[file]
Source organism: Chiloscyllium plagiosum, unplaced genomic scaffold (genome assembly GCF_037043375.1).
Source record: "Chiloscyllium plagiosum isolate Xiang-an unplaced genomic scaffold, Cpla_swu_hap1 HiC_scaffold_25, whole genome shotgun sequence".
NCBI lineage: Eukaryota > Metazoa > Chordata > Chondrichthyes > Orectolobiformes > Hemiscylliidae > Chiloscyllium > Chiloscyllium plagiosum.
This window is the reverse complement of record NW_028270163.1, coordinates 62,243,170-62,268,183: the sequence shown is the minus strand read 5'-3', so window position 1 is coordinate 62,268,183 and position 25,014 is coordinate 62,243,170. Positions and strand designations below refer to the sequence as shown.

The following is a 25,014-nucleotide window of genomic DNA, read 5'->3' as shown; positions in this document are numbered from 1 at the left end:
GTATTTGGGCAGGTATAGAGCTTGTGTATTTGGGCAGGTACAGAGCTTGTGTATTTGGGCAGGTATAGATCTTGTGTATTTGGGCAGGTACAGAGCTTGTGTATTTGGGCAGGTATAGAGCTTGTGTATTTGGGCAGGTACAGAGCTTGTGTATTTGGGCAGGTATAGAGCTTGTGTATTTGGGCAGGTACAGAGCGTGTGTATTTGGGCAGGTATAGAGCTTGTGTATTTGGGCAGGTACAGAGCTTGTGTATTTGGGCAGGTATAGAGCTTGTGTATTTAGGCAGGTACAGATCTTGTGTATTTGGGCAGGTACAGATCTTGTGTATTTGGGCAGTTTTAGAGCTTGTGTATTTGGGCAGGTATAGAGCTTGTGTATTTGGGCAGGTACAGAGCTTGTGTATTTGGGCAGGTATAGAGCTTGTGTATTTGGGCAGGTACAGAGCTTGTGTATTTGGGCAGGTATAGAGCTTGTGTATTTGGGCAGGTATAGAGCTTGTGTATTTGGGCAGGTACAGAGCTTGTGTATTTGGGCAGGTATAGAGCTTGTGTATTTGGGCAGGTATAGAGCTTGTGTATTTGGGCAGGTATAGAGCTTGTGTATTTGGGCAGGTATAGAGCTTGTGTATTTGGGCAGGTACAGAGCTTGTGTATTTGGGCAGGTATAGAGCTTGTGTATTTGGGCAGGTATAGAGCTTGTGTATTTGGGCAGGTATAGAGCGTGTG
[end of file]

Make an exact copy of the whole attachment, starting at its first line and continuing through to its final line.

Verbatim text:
Source organism: Chiloscyllium plagiosum, unplaced genomic scaffold (genome assembly GCF_037043375.1).
Source record: "Chiloscyllium plagiosum isolate Xiang-an unplaced genomic scaffold, Cpla_swu_hap1 HiC_scaffold_25, whole genome shotgun sequence".
NCBI lineage: Eukaryota > Metazoa > Chordata > Chondrichthyes > Orectolobiformes > Hemiscylliidae > Chiloscyllium > Chiloscyllium plagiosum.
This window is the reverse complement of record NW_028270163.1, coordinates 62,243,170-62,268,183: the sequence shown is the minus strand read 5'-3', so window position 1 is coordinate 62,268,183 and position 25,014 is coordinate 62,243,170. Positions and strand designations below refer to the sequence as shown.

The following is a 25,014-nucleotide window of genomic DNA, read 5'->3' as shown; positions in this document are numbered from 1 at the left end:
GTATTTGGGCAGGTATAGAGCTTGTGTATTTGGGCAGGTACAGAGCTTGTGTATTTGGGCAGGTATAGATCTTGTGTATTTGGGCAGGTACAGAGCTTGTGTATTTGGGCAGGTATAGAGCTTGTGTATTTGGGCAGGTACAGAGCTTGTGTATTTGGGCAGGTATAGAGCTTGTGTATTTGGGCAGGTACAGAGCGTGTGTATTTGGGCAGGTATAGAGCTTGTGTATTTGGGCAGGTACAGAGCTTGTGTATTTGGGCAGGTATAGAGCTTGTGTATTTAGGCAGGTACAGATCTTGTGTATTTGGGCAGGTACAGATCTTGTGTATTTGGGCAGTTTTAGAGCTTGTGTATTTGGGCAGGTATAGAGCTTGTGTATTTGGGCAGGTACAGAGCTTGTGTATTTGGGCAGGTATAGAGCTTGTGTATTTGGGCAGGTACAGAGCTTGTGTATTTGGGCAGGTATAGAGCTTGTGTATTTGGGCAGGTATAGAGCTTGTGTATTTGGGCAGGTACAGAGCTTGTGTATTTGGGCAGGTATAGAGCTTGTGTATTTGGGCAGGTATAGAGCTTGTGTATTTGGGCAGGTATAGAGCTTGTGTATTTGGGCAGGTATAGAGCTTGTGTATTTGGGCAGGTACAGAGCTTGTGTATTTGGGCAGGTATAGAGCTTGTGTATTTGGGCAGGTATAGAGCTTGTGTATTTGGGCAGGTATAGAGCGTGTG